Stories about credit card fraud are almost as abundant as credit cards themselves. Frequently, however, these stories focus on the costs to the customer whose card is stolen, even though banks, merchants, and credit card issuers are typically on the hook for paying for fraudulent charges over $50.1
To minimize their vulnerability to credit card fraud, businesses can best protect themselves by employing concrete, preventative measures. While there's no foolproof way to thwart credit thieves — and this article does not provide an exhaustive list of steps — the following tips will help any business shore up its defenses.
This is an obvious, but often neglected, step for businesses that sell from an actual, brick–and–mortar store. It's amazing how rarely cashiers actually check the signature on the credit card and ask to see a driver's license. You can't emphasize this practice enough to your employees.
Verifying the legitimacy of a credit card, however, is even more imperative for online stores. Since online vendors can't actually see a customer's credit card, they should take the other steps outlined in this article.
Or at least be weary of fulfilling orders that have a separate shipping address, says Audri Lanford, Co–Editor of Internet Scambusters and CEO of WZ.com. If you do want to leave open the possibility of shipping to a different address, then you should ask for faxed copies (both sides) of the customer's credit card. If you're very skeptical about an order's authenticity, you should also ask for a faxed copy (both sides) of the customer's driver's license.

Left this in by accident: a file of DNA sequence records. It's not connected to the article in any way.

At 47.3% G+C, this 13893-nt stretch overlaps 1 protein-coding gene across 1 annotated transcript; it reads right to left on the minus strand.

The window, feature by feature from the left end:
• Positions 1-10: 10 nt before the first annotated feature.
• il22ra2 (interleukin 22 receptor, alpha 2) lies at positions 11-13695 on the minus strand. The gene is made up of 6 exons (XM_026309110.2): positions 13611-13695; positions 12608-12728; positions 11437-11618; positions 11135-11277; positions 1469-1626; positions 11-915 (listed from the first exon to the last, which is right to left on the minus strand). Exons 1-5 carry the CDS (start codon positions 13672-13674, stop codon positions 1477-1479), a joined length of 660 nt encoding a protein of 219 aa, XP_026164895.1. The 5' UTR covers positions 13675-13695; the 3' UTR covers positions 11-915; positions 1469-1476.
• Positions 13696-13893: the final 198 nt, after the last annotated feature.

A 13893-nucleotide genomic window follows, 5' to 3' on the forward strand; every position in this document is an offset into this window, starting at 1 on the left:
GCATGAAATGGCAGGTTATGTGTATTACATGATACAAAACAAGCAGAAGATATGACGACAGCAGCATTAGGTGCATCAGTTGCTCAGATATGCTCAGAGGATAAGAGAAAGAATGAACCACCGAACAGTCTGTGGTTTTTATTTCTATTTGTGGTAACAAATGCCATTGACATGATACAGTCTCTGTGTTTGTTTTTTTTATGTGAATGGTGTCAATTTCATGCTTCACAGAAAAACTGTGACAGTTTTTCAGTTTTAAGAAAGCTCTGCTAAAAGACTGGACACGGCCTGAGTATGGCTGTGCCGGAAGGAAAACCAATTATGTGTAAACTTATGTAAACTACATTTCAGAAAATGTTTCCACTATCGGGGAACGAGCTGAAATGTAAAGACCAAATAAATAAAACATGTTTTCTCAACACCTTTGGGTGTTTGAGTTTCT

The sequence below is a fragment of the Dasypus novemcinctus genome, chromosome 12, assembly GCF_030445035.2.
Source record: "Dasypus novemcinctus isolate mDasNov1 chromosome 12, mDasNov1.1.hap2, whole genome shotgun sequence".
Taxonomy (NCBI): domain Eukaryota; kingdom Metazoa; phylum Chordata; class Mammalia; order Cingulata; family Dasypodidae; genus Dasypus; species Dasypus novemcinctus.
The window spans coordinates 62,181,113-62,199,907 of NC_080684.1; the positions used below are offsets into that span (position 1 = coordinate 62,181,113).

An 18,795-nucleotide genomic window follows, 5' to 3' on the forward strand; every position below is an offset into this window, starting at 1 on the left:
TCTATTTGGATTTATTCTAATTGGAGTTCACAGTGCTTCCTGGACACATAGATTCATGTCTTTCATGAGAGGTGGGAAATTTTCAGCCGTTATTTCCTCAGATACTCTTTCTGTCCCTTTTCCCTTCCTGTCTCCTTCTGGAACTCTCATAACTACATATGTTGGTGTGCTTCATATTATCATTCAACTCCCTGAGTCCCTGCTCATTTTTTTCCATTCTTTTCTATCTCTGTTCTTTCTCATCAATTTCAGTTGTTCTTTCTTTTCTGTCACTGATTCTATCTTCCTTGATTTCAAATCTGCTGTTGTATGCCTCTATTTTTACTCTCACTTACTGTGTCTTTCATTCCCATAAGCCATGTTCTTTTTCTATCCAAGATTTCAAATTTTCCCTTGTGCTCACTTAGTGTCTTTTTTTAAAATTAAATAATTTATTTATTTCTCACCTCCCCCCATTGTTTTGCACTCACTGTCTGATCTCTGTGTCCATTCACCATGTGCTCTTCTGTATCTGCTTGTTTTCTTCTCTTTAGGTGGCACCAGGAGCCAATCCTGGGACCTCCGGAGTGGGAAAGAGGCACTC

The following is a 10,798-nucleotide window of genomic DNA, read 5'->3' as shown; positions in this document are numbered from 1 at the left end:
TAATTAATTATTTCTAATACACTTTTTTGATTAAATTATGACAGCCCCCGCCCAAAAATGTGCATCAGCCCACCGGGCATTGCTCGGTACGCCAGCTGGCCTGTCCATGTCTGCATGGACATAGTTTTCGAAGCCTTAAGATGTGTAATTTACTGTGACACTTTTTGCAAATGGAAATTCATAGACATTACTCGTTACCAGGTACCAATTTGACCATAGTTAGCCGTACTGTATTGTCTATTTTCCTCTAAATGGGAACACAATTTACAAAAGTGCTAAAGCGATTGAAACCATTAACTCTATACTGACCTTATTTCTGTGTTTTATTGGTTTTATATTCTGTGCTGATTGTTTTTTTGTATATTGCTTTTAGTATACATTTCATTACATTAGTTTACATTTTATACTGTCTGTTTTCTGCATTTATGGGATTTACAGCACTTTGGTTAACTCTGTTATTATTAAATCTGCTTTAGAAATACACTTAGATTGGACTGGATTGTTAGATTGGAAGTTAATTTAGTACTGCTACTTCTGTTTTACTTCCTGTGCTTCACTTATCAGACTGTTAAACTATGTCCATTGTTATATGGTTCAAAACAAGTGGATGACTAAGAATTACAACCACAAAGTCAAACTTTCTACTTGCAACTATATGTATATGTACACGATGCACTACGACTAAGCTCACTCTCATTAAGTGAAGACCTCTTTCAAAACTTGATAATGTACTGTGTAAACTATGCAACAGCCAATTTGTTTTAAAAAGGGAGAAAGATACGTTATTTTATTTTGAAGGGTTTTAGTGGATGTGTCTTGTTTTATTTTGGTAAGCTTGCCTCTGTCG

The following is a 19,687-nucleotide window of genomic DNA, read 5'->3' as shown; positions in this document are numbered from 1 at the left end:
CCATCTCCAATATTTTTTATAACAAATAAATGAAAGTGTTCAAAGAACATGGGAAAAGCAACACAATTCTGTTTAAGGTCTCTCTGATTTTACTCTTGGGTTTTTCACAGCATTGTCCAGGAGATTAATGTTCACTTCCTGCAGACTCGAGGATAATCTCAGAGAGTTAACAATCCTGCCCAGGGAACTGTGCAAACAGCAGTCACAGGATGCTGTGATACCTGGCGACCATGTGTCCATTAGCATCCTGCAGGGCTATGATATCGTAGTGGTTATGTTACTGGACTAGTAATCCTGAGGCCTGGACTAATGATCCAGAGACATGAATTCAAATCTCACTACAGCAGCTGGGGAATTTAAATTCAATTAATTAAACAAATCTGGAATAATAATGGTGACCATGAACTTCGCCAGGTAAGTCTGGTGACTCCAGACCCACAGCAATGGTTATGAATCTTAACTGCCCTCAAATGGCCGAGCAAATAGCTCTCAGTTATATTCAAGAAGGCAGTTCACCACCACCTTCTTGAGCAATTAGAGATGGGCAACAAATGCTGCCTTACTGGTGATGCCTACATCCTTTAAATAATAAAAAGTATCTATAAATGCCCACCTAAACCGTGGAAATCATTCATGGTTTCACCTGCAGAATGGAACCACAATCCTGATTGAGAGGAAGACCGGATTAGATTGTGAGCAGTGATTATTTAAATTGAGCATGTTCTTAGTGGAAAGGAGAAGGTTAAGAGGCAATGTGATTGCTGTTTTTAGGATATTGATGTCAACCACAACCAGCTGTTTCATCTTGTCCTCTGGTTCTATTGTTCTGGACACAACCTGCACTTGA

Instead of stealing an actual card, crooks will often steal credit numbers from receipts or discarded mail.
But there's a way to head off these instances of fraud, says Clark Kothlow, CFO of Ticketcity. When processing phone orders, Ticketcity employees ask for the CVV number, a three or four digit number that appears on the back of credit cards. And the only way someone can provide the number is to actually have the card.
Rob Frankel, a best–selling author and founder of I–Legions.com, advises against accepting orders from overseas, unless the customer first faxes copies of both sides of the credit card. Audri Lanford adds that international orders should only be mailed to the billing address.
Lanford also notes that, since establishing an email address only requires Internet access, the incidence of illegal orders over the Web is higher from free email accounts (such as hotmail.com, juno.com, excite.com, etc.). When receiving an order from a free account, then, ask for a non–free email address (such as a work address), the name and phone number of the card–issuing bank, the exact name on the card, and an exact billing address.
Many of the authorization methods described above will become automatic if you set up an account with a reputable merchant account processor. A merchant account processor will provide you with a terminal and, if your business is on the Internet, an online, electronic processing system.
Cardservice International provides one of the best available processing services. With address verification, password protection, secure software from Clear Commerce, complete, real–time Internet access to your merchant statements, and, for online accounts, Secure Socket Layer encryption, Cardservice's LinkPoint Secure Gateway system has never been breached (unlike other popular processing systems). Since Cardservice acts as the processing bank, you'll also be able to centralize your credit card processing and potentially receive payments into your account sooner.
Inform your merchant account processor and your bank immediately. You should also contact the cardholder immediately. Cardholders often don't know when their cards have been stolen.
Issues described in this article are complex and continually changing. We recommend you consult a professional advisor about your specific situation.